My pants-making mission continues. I fondly recall 2000-2001 when I made multiple versions of a pants pattern that fit quite nicely – I had shorts and capris, too. I wear pants a lot more than skirts or dresses and have committed to making more. That 14 year old pattern is missing and, let’s be honest, wouldn’t fit anyway.
I’ve been reading and thinking a lot about making pants that fit and have used the following tools:
- Craftsy classes: Jeanius and Pant Fitting Techniques
- Fit for Real People Palmer/Pletsch
- Various sewing blogs and pins on Pinterest
- New Mexico State University extension tutorials
- Singer and Vogue sewing reference books.
I’m eagerly awaiting another book purchased on eBay: Pants for Any Body (also Palmer/Pletsch).
And while wandering around the antique mall with the Machinist yesterday, I found what is my new favorite resource for pant-making.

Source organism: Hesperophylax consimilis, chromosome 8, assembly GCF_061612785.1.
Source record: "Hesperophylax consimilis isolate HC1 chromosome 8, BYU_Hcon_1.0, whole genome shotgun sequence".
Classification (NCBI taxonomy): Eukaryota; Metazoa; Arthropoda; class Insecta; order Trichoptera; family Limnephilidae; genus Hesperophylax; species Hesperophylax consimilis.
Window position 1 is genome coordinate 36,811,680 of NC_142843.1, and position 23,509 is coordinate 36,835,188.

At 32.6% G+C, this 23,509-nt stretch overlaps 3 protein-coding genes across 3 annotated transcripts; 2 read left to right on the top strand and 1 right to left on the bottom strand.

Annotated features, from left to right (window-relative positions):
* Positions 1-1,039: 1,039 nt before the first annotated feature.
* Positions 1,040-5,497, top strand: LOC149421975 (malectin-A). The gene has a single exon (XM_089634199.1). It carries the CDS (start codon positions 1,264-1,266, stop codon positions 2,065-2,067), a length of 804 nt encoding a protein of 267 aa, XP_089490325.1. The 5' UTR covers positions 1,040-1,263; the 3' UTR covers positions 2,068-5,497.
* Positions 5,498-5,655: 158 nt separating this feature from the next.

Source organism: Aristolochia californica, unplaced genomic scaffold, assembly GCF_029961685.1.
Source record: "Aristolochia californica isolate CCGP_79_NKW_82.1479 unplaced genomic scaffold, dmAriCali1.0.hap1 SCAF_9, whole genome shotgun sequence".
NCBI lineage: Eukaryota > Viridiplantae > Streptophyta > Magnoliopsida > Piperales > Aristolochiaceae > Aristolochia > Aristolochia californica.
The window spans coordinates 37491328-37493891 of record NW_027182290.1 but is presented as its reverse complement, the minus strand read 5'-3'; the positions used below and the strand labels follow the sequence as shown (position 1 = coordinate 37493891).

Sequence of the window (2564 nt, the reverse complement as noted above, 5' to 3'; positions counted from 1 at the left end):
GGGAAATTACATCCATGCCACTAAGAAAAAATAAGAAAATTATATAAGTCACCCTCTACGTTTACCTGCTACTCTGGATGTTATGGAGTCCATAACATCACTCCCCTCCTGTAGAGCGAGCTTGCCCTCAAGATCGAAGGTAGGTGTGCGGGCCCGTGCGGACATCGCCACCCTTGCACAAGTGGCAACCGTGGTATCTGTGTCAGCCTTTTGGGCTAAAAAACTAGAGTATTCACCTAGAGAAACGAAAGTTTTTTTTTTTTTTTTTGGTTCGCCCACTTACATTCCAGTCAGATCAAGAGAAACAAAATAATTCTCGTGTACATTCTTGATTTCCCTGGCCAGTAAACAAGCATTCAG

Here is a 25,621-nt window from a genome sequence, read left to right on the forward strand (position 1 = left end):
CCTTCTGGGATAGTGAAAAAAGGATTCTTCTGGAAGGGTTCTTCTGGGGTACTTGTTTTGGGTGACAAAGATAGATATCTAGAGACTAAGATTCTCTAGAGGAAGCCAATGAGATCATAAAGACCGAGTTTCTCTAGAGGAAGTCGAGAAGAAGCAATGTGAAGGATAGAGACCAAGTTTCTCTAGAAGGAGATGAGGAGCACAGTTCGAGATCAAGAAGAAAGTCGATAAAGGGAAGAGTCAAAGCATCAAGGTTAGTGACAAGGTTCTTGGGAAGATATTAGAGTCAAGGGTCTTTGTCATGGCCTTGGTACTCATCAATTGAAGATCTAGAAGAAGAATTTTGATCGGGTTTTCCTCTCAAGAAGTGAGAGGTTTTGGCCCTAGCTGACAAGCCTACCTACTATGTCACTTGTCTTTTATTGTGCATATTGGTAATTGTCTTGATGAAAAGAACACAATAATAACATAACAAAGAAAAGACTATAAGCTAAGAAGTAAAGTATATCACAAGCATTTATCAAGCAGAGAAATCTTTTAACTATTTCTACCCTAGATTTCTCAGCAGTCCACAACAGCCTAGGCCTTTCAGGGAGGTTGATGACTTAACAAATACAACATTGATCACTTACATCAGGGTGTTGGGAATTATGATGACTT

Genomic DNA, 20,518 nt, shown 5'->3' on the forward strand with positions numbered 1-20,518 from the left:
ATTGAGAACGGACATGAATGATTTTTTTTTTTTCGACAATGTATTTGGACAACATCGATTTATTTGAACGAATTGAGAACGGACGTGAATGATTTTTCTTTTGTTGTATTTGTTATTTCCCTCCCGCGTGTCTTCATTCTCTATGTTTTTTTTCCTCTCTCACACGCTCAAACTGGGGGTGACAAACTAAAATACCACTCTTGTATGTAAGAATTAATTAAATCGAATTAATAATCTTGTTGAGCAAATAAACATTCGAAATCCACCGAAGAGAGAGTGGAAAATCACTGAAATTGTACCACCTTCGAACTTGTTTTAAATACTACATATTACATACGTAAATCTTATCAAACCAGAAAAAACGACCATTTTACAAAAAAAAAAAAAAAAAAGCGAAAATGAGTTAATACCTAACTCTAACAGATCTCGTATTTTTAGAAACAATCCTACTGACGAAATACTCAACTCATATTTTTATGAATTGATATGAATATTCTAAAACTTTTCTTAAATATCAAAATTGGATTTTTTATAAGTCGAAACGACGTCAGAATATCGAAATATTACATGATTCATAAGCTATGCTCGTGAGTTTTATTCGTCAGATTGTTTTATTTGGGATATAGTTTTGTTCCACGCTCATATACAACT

It cost a dollar – I couldn’t resist. I love the cover image – classic 1963 graphics – but had a feeling it might be geared toward sewing with heavy polyester knits, or super high-waist styles. It’s only 64 pages long (including an index) and there are ads on the back of the dust jacket.
But what is inside is priceless. The preface begins, “Until World War II, pants were a man’s prerogative, designed for men by men. Then Mother became an inventor of necessity. Off to defense plants she went, doffing aprons, donning pedal pushers, Capris, Bermudas, Jamaicas, and even short shorts. The clothing industry was caught with its preparedness down.”
That’s right! Not that many generations before me, women only wore dresses and skirts. A girl or woman sewing in 1963, when Else Tyroler published Sewing Pants for Women, may not have had many resources available for sewing pants. Besides the perspective provided in this book, and the goofy humor, there actually is some good instruction. As a matter of fact, the basic concepts have remained for 40+ years. I believe I’m ready to get on with the pants fitting, to stop thinking about it and start doing it.